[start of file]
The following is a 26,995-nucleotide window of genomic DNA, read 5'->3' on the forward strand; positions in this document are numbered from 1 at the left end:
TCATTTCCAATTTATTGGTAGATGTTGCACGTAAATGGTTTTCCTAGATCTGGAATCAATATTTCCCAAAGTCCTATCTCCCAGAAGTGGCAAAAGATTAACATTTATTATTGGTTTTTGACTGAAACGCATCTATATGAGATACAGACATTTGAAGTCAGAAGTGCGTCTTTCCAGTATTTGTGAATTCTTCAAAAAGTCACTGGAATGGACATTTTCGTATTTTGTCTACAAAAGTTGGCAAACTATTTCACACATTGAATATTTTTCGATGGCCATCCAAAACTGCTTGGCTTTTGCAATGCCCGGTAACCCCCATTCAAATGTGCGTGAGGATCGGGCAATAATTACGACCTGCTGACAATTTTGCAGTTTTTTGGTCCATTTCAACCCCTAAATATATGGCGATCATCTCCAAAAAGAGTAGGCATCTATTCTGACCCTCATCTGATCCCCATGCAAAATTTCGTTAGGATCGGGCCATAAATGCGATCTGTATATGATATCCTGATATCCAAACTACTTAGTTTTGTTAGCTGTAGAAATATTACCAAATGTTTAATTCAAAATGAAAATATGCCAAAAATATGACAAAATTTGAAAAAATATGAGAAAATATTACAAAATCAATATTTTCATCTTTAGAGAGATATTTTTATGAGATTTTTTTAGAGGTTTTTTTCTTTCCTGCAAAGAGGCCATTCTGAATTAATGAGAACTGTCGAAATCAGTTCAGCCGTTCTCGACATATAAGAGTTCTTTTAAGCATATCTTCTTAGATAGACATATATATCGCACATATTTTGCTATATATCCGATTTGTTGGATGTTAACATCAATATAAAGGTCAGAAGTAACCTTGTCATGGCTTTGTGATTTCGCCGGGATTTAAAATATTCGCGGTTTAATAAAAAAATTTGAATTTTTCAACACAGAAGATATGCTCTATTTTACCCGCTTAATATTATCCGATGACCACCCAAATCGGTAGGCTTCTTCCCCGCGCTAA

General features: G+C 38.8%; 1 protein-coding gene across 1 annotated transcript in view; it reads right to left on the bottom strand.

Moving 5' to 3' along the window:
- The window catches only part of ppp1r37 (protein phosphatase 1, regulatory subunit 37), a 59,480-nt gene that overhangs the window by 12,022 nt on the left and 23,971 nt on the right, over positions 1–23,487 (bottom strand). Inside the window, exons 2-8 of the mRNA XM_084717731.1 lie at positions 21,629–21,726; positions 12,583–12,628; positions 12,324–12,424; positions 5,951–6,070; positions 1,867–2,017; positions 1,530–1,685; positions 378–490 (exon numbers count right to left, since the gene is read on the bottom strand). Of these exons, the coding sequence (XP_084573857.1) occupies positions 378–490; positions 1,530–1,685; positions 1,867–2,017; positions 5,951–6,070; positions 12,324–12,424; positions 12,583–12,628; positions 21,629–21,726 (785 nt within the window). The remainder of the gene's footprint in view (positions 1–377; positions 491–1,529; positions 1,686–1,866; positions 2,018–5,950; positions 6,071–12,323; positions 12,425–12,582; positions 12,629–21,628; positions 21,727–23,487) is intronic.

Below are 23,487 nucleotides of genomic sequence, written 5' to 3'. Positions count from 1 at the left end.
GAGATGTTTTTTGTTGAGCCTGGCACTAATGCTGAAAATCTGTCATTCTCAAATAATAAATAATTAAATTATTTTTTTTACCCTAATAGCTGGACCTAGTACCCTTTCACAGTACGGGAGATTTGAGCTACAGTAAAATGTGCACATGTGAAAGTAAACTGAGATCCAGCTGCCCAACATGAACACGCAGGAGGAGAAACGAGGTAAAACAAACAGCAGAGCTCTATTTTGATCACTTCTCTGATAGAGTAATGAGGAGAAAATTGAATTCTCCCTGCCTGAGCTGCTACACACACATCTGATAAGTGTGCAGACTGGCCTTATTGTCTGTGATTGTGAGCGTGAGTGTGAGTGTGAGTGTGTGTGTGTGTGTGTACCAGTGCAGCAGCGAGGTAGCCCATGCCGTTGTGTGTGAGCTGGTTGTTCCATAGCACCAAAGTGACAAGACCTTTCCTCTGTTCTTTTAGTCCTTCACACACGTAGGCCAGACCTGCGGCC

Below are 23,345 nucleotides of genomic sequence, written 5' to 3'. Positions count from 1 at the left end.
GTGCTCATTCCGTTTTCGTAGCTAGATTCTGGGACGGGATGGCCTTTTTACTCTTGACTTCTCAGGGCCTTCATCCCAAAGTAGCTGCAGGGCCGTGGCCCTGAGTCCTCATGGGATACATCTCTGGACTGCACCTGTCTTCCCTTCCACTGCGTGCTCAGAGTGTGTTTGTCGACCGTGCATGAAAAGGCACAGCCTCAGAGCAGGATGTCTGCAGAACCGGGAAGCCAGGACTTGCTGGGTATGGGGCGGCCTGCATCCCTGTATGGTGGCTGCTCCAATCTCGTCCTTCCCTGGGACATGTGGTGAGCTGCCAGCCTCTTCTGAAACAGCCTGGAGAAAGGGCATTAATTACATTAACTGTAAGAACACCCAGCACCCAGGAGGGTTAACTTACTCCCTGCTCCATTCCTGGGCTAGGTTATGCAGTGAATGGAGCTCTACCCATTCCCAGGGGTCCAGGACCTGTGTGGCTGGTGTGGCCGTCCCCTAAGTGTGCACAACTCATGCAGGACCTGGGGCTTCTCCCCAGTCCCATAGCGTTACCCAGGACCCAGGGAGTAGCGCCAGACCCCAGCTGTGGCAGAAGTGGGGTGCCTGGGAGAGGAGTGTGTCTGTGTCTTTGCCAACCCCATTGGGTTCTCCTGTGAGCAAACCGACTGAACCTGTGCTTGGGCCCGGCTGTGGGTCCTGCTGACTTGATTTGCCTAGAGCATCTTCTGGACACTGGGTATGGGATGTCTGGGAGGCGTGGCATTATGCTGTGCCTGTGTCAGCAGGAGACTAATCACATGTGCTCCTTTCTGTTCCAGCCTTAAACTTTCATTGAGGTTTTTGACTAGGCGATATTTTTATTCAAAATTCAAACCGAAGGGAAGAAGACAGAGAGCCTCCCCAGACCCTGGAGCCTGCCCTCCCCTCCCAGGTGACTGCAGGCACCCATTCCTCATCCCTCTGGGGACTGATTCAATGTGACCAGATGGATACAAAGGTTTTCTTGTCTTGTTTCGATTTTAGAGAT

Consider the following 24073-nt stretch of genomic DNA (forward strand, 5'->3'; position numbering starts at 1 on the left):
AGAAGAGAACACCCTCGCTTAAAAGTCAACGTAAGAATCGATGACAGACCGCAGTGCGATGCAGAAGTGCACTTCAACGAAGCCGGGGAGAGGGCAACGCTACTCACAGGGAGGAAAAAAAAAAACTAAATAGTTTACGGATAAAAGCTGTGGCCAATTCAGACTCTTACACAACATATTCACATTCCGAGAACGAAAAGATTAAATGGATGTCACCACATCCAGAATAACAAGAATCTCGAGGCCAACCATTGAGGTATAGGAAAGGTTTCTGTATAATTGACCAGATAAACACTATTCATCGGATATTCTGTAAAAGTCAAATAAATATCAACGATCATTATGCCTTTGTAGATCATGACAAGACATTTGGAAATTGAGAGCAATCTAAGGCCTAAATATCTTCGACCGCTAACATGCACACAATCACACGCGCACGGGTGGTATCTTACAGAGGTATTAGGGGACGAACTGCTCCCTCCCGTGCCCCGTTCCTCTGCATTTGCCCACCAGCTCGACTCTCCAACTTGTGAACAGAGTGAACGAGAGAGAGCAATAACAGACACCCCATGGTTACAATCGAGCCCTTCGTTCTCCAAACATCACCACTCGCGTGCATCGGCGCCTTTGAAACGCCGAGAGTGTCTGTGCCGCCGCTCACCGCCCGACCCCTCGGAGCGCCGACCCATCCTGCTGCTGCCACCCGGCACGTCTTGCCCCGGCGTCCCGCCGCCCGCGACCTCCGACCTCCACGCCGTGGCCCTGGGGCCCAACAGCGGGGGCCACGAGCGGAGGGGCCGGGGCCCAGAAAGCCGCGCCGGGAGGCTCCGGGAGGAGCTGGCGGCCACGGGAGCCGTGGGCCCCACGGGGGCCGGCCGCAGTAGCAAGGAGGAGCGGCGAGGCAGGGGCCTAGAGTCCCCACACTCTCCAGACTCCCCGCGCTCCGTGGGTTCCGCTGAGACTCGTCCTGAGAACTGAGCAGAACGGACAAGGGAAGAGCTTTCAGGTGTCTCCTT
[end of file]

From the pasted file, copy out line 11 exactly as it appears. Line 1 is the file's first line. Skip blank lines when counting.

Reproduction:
AGAAGAGAACACCCTCGCTTAAAAGTCAACGTAAGAATCGATGACAGACCGCAGTGCGATGCAGAAGTGCACTTCAACGAAGCCGGGGAGAGGGCAACGCTACTCACAGGGAGGAAAAAAAAAAACTAAATAGTTTACGGATAAAAGCTGTGGCCAATTCAGACTCTTACACAACATATTCACATTCCGAGAACGAAAAGATTAAATGGATGTCACCACATCCAGAATAACAAGAATCTCGAGGCCAACCATTGAGGTATAGGAAAGGTTTCTGTATAATTGACCAGATAAACACTATTCATCGGATATTCTGTAAAAGTCAAATAAATATCAACGATCATTATGCCTTTGTAGATCATGACAAGACATTTGGAAATTGAGAGCAATCTAAGGCCTAAATATCTTCGACCGCTAACATGCACACAATCACACGCGCACGGGTGGTATCTTACAGAGGTATTAGGGGACGAACTGCTCCCTCCCGTGCCCCGTTCCTCTGCATTTGCCCACCAGCTCGACTCTCCAACTTGTGAACAGAGTGAACGAGAGAGAGCAATAACAGACACCCCATGGTTACAATCGAGCCCTTCGTTCTCCAAACATCACCACTCGCGTGCATCGGCGCCTTTGAAACGCCGAGAGTGTCTGTGCCGCCGCTCACCGCCCGACCCCTCGGAGCGCCGACCCATCCTGCTGCTGCCACCCGGCACGTCTTGCCCCGGCGTCCCGCCGCCCGCGACCTCCGACCTCCACGCCGTGGCCCTGGGGCCCAACAGCGGGGGCCACGAGCGGAGGGGCCGGGGCCCAGAAAGCCGCGCCGGGAGGCTCCGGGAGGAGCTGGCGGCCACGGGAGCCGTGGGCCCCACGGGGGCCGGCCGCAGTAGCAAGGAGGAGCGGCGAGGCAGGGGCCTAGAGTCCCCACACTCTCCAGACTCCCCGCGCTCCGTGGGTTCCGCTGAGACTCGTCCTGAGAACTGAGCAGAACGGACAAGGGAAGAGCTTTCAGGTGTCTCCTT